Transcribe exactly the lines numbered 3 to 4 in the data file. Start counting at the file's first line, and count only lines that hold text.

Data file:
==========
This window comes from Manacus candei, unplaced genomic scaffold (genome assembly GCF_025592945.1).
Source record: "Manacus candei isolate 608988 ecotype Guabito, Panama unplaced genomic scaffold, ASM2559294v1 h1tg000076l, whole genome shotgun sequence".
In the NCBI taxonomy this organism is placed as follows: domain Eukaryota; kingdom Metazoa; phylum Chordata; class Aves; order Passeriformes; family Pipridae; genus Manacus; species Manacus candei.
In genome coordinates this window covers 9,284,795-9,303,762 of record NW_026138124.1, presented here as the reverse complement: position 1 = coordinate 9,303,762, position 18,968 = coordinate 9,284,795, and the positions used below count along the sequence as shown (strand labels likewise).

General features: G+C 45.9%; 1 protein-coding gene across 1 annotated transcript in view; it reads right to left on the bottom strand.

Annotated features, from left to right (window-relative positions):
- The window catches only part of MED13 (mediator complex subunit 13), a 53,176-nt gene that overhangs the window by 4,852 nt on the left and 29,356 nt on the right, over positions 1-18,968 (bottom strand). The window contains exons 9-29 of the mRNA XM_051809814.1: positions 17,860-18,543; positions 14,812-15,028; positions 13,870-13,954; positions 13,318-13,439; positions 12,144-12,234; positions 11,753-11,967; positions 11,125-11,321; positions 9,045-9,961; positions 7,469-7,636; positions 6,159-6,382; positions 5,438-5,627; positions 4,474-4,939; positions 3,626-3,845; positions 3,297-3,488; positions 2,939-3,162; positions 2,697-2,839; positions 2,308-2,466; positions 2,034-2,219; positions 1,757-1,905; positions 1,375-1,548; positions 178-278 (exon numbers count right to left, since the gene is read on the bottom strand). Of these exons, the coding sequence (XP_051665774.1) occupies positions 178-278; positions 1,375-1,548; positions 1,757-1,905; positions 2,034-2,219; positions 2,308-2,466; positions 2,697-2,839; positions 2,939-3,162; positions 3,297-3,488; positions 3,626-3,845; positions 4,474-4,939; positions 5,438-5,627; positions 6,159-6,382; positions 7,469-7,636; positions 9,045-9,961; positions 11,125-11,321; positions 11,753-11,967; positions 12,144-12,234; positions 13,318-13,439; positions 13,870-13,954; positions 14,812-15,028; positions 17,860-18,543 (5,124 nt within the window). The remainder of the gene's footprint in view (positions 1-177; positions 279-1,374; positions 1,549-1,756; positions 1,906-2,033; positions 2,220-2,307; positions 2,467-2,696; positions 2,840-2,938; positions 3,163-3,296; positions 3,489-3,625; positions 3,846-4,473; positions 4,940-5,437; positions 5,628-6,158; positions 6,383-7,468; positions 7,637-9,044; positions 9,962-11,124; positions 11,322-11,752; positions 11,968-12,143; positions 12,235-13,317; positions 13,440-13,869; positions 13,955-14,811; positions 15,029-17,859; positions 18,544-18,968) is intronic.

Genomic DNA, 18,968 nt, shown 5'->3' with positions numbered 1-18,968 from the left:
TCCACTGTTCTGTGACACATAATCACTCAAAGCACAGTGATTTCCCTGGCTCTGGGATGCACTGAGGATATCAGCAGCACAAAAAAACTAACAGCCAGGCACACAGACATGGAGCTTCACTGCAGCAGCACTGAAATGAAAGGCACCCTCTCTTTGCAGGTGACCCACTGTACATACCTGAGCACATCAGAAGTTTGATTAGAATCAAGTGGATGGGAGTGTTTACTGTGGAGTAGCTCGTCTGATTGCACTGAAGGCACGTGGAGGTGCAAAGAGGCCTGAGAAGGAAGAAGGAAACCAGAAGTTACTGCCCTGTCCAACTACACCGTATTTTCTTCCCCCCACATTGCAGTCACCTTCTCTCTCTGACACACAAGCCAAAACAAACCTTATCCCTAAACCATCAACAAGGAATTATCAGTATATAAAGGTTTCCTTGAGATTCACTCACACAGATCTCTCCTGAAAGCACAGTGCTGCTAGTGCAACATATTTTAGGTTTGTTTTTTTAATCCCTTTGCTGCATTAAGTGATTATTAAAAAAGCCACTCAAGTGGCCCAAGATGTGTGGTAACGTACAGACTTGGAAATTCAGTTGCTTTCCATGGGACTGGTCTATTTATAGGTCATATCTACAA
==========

In the NCBI taxonomy this organism is placed as follows: domain Eukaryota; kingdom Metazoa; phylum Chordata; class Aves; order Passeriformes; family Pipridae; genus Manacus; species Manacus candei.
In genome coordinates this window covers 9,284,795-9,303,762 of record NW_026138124.1, presented here as the reverse complement: position 1 = coordinate 9,303,762, position 18,968 = coordinate 9,284,795, and the positions used below count along the sequence as shown (strand labels likewise).